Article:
Naples:life,death &
                Miracle contact: Jeff Matthews

          © ErN 81, Jeff Matthews  entry Dec 2008, rev. Oct 2010, update Aug 2015, items 2 & 3 , June 2018   
Early literacy

three items #1 (directly below)- #2, Kinds of Writing, #3. the Alphabet in Italy by R. Carpenter

    1. Of Monkey-Men and Nestor's Cup                                                    

Some time ago, M., a dear friend and art historian, wrote me:

"You probably know that the first instance of Greek language on an object was found in the Greek ruins in Ischia."

I didn't. Dear M. was giving me way too much credit, but first things first. The Greek name given to the island we now call Ischia was Pithecusa. That's pith, as in pithecoid and pithecanthropous—ape. Island of the monkeys. Why would the Greeks settle on an island full of monkeys, you ask? Good question. (And this will be on the midterm exam.)

The Greeks settled on Ischia because everyone knows they just love islands, and this one had a nice, nostalgic Olympus-looking mountain on it (which turned out to be a volcano!) (oops...not so...see Pithecusa). Mainly, however, they wanted an island as a convenient place to trade with the Etruscans, the mainland power in the Italy of 700 b.c. (the presumptive date of the settling of Pithecusa) without encroaching on the mainland, itself. The area was not unknown to the Greeks. Many centuries earlier, Mycenaean Greeks had visited the same bay. (See "Uncovering the Bronze Age on Procida".)

There were, however, no monkeys. The pith- comes in because Greek mythology spoke of a race of thieving and mischievous little forest creatures called Cercopes that Zeus turned into monkeys and banished to various volcanic areas, one of which was our island out here in the bay. (I'm hazy on that. Cercopes means "-with a tail" in Greek and there is, indeed, a genus of monkey called cercopithecus; thus, I don't know if these little Greek proto-Leprechauns had tails before or after Zeus turned them into monkeys. Robert Graves in The Greek Myths (1955), section 136.c-d has "...[some say that Zeus] punished their fraudulence by changing them into apes with long yellow hair, and sending them to the Italian islands named Pithecusae." ["Islands" —plural—because the small island of Procida, next to Ischia, was included.] So, apparently, the settlers did not name the island when they settled. It was already Pithechusa and they had set out from Greece—Euboea, the second largest of the Greek islands—where things must have been dull, indeed, to sail to that volcanic island in Italy where Zeus had sent all the ape-men.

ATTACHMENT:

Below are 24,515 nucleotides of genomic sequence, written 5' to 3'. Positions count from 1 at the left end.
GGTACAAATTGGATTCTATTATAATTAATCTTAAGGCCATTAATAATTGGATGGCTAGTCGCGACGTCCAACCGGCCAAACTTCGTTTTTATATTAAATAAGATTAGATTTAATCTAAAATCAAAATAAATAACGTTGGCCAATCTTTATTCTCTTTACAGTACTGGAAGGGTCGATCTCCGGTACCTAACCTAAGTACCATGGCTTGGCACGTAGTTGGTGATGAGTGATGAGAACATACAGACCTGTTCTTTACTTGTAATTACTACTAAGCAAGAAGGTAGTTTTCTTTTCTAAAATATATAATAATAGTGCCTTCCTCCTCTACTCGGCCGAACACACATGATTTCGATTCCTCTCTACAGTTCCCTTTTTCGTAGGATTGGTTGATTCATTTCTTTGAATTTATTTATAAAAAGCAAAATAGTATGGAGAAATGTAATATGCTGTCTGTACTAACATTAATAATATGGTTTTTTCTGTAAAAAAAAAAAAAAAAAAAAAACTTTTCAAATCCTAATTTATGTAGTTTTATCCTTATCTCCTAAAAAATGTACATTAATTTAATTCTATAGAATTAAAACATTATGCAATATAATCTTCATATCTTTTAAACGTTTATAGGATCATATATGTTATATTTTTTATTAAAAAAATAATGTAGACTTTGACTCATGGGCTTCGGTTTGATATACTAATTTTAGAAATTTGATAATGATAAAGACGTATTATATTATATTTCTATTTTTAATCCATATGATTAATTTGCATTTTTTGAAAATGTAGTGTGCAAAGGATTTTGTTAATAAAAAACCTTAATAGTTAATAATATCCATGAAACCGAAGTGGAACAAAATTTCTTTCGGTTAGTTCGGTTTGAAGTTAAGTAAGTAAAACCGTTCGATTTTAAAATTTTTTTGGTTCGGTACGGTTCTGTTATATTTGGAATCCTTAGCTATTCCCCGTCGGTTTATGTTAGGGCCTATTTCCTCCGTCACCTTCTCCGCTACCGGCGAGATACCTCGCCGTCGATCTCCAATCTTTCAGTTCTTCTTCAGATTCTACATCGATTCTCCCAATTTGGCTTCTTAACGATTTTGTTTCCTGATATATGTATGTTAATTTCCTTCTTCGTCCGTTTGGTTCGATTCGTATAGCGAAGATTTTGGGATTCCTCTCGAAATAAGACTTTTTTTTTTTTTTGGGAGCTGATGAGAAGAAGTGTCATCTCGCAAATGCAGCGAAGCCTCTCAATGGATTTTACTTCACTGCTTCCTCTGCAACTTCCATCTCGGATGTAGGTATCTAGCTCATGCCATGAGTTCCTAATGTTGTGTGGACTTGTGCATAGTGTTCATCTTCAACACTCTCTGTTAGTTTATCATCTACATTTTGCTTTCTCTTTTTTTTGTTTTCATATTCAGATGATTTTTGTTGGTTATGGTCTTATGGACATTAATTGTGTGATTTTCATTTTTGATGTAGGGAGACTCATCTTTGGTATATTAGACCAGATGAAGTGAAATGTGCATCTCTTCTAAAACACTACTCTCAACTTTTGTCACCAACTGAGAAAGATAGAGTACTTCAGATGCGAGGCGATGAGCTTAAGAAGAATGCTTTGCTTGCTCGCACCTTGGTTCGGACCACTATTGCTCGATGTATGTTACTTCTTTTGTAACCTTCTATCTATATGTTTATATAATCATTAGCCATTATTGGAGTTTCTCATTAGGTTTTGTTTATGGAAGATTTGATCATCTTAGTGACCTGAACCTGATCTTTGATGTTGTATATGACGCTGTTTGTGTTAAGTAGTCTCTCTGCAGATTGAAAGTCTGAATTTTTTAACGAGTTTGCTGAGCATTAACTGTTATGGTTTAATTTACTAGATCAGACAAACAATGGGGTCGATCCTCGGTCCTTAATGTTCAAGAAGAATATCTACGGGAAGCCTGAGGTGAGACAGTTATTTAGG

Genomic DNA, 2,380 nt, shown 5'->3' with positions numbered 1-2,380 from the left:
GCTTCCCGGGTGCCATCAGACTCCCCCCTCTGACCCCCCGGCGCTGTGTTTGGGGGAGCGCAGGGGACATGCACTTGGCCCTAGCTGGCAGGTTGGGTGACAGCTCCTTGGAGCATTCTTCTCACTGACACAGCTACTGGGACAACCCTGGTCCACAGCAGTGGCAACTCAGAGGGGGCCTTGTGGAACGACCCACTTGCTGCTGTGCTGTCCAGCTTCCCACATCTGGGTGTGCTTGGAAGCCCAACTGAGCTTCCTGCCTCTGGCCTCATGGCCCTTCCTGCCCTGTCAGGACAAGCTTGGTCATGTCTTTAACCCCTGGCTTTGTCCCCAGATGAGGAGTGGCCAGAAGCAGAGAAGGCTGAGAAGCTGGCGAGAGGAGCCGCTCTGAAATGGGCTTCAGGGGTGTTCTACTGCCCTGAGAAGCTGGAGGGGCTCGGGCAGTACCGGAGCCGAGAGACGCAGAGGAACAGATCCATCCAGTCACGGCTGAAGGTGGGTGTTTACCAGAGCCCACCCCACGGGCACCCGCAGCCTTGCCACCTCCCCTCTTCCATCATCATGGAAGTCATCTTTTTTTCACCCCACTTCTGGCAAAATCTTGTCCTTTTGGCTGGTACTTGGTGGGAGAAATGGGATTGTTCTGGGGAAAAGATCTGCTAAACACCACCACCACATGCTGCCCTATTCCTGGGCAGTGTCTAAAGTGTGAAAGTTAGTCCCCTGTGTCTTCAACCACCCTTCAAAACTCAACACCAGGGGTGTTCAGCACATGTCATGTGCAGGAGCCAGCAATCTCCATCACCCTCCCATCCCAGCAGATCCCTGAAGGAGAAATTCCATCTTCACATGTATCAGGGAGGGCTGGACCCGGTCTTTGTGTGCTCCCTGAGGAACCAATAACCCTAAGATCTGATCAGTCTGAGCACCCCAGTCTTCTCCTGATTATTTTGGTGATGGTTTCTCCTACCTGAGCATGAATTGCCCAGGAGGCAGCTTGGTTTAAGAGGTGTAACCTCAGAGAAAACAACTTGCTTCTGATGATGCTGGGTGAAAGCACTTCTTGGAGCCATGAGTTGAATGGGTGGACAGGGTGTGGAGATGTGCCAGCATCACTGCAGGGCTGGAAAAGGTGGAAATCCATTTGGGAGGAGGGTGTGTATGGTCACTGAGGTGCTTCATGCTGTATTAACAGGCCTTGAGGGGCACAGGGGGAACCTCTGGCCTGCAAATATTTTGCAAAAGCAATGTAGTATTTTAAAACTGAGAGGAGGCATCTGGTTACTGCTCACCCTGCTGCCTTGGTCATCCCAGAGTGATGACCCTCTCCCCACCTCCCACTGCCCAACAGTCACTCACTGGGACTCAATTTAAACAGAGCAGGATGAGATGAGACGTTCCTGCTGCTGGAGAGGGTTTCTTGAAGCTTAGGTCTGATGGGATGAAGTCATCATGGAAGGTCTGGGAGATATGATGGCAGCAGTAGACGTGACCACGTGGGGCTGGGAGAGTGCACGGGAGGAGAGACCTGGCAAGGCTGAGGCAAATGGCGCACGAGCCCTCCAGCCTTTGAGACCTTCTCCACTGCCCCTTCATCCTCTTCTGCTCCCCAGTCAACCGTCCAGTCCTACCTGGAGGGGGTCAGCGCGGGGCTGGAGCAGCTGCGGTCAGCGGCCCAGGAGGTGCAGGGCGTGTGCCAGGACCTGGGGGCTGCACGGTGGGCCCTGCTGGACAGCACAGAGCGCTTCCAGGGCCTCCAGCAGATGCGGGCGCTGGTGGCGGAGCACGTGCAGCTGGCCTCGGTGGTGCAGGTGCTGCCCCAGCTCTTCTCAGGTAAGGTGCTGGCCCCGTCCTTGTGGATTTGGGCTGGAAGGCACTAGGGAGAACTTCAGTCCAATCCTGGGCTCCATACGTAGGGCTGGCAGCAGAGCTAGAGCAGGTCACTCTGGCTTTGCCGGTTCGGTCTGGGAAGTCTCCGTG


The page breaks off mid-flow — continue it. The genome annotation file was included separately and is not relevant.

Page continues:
Nestor's cup and early Greek writing.

The Archaeological Museum of Pithecusa, open since 1999, is housed in the 18th-century Villa Arbusto in Lacco Ameno on Ischia. The jewel of the collection is "Nestor's cup" (top photo). That expression can be (1) a reference to Homer's Iliad and the golden cup belonging to Nestor, the wise, old advice-giver and king of Pylos; (2) a cup discovered at Mycenae by Heinrich Schliemann (the excavator of Troy) that he claimed was the Nestor's Cup of the Iliad; or (3) the cup on display at the museum on Ischia. The Pithecusa cup bears an inscription in an early Euboean form of the Greek alphabet. This forerunner of our modern alphabet was in existence in Greece by about 800 b.c., and there are enough samples from 700- 600 b.c. to show that writing was widespread enough in the Aegean by then to serve as a practical means of communication, for commerce and even early literature.

The cup in the museum was discovered in 1954 in a Greek tomb on Ischia and has been reliably dated to 750-700 b.c., making it at least one of (if not the) oldest sample of Greek writing found inscribed on an object. (The other candidate is the so-called "Diplyon inscription" a short text on an ancient Greek pottery vessel, found in 1871 at the ancient Dipylon Cemetery in Athens.) The cup on Ischia is more interesting since it actually makes the literary reference to Nestor's Cup. Translating the inscription on the cup, however, is many daunting steps up from "The pen of my duck is on the table" of your high school Italian class. This is Homeric Greek written in the oldest alphabet we have. Forms of letters have changed and the inscription, itself, is fragmented and has to be reconstructed. People who do this have lots of unfragmented letters after their names, and their discussions are replete with references to the Indo-European ablative and long vowel subjunctive and sentences such as "In Vedic Sanskrit, as in Homeric Greek (and contemporary Russian), the verb 'to drink' may take either an accusative or a partitive genitive of the liquid drunk, reflecting an inherited semantic opposition."* At least one plausible reading of the inscription, written in three lines, right-to-left, is:

"This is Nestor's cup, good to drink from. Whoever empties it will be seized by desire for Aphrodite, crowned with beauty."